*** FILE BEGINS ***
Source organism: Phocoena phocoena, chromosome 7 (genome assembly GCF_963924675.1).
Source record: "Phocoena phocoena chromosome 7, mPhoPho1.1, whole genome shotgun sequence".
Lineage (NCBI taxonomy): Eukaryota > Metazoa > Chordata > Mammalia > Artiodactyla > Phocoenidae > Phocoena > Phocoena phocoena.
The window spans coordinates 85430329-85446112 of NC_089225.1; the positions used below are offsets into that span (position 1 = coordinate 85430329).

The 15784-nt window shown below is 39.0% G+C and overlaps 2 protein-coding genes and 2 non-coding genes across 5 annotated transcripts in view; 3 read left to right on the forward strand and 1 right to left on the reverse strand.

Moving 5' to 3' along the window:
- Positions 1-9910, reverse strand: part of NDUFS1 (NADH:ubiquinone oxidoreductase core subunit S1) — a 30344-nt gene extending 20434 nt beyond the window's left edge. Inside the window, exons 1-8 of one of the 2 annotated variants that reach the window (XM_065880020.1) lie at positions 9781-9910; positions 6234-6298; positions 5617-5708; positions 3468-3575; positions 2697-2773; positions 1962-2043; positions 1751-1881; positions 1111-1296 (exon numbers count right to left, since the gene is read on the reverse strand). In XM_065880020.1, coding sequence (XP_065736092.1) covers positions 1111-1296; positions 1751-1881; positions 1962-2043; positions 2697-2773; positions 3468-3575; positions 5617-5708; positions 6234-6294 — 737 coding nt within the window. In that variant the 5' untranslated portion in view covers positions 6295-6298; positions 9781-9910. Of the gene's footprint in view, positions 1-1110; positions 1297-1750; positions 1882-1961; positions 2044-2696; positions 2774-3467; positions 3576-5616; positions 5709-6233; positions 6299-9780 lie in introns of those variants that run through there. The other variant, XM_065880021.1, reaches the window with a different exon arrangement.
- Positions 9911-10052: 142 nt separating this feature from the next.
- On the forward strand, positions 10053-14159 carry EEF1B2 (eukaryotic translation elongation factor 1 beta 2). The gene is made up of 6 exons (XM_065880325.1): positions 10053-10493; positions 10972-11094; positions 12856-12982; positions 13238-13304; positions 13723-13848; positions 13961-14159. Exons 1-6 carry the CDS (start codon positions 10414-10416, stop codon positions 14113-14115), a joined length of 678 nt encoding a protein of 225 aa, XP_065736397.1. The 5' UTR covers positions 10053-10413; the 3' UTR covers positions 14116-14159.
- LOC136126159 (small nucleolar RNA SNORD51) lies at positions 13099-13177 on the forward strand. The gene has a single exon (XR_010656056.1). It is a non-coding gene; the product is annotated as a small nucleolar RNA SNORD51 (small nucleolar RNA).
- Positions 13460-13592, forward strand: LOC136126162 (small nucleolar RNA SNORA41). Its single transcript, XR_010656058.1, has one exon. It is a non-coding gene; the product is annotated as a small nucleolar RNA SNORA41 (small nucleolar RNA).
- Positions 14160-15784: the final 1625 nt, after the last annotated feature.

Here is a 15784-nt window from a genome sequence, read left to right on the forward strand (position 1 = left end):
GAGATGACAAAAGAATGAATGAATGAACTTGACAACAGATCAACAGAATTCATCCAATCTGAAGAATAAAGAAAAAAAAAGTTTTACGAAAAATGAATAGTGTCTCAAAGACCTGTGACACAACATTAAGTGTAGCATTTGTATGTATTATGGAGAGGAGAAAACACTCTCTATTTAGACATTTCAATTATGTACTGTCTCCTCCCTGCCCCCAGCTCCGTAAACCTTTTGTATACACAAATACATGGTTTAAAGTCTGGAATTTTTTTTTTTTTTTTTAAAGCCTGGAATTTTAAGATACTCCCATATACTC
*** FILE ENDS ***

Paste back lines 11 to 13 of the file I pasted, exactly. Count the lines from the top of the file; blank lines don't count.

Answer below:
- Positions 13460-13592, forward strand: LOC136126162 (small nucleolar RNA SNORA41). Its single transcript, XR_010656058.1, has one exon. It is a non-coding gene; the product is annotated as a small nucleolar RNA SNORA41 (small nucleolar RNA).
- Positions 14160-15784: the final 1625 nt, after the last annotated feature.

Here is a 15784-nt window from a genome sequence, read left to right on the forward strand (position 1 = left end):